> just carried on going beyond Drury Point and out into Morton Bay towards
> the port. They rarely stop in the UK with other gulls when they are
> passing along the coast. Also I didn't have my mobile phone with me so I
> couldn't contact local birders immediately.
> My honest obsevations were: it was approximately 50m off-shore on a
> rising tide. I was probably c. 30-40m from the shore. The winds onshore
> were reasonable strong (30-35kph). I noticed a small gull which had an
> almost tern like 'light' flight coming towards me from N to S with a
> black (looking) head.  I nearly fell off the seat and raised my bins.
> Those of you who have seen Sabine's know the head is a very dark ashy
> grey but in bright light the hood looks more or less black, and in such
> conditions you can't see the black border where the hood meets the white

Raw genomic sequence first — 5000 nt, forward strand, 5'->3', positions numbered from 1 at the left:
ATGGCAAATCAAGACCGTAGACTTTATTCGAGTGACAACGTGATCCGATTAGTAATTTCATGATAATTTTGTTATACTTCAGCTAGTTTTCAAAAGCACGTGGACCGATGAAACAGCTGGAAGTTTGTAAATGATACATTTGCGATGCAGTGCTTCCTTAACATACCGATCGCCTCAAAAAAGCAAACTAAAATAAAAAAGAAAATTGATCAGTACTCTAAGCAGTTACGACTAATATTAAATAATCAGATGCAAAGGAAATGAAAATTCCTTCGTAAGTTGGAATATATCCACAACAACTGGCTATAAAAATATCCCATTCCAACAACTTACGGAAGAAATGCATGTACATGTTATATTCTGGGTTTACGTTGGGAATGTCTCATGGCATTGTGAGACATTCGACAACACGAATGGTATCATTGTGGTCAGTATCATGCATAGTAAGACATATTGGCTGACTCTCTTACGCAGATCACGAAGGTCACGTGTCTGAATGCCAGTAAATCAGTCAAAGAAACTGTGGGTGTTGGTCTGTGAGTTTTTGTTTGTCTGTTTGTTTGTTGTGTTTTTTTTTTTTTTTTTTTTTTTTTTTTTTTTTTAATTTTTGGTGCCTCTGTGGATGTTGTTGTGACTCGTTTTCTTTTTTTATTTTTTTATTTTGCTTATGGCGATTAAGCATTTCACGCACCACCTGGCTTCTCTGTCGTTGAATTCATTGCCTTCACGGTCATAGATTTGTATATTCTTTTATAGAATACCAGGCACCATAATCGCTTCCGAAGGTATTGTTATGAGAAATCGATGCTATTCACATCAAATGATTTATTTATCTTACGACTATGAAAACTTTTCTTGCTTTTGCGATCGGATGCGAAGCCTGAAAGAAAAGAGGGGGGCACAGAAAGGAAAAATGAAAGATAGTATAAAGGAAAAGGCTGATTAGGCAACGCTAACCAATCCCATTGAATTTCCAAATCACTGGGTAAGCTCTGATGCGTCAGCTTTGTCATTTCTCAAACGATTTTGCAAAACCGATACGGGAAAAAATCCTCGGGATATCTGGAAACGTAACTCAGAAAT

> neck feathers unless it is fluttering around you or sitting on the beach!
> The wing pattern was immediately striking with a black wedge of outer
> primaries, a white triangle of inner primaries and secondaries and a grey
> mantle and coverts. The tail was white. They are simply unmistakeable.
> The bird flew reasonable direct and low across the water but did briefly
> lift and interact with a couple of Silver gulls which were clearly larger
> than it. It then carried going in a pretty direct way and fairly low I
> assume due to the wind.
> I didn't see the yellow tip to the bill (again those of you who have seen
> Sabine's will know that this is not easy to see in bright light against a
> bright sea when a bird is flying) and I didn't notice white tips to the
> primaries (the same comment applies).  The eye / eye-ring weren't
> discernable. I was using 10x40 Leicas.
> I reported it so others could go and look for it in case it hangs around.
> They occasionally do and I have seen quite a few on London Reservoirs
> following SW gales in the UK. That said they are a very pelagic gull and
> it may well just bugger off out to sea. I will report the sighting in a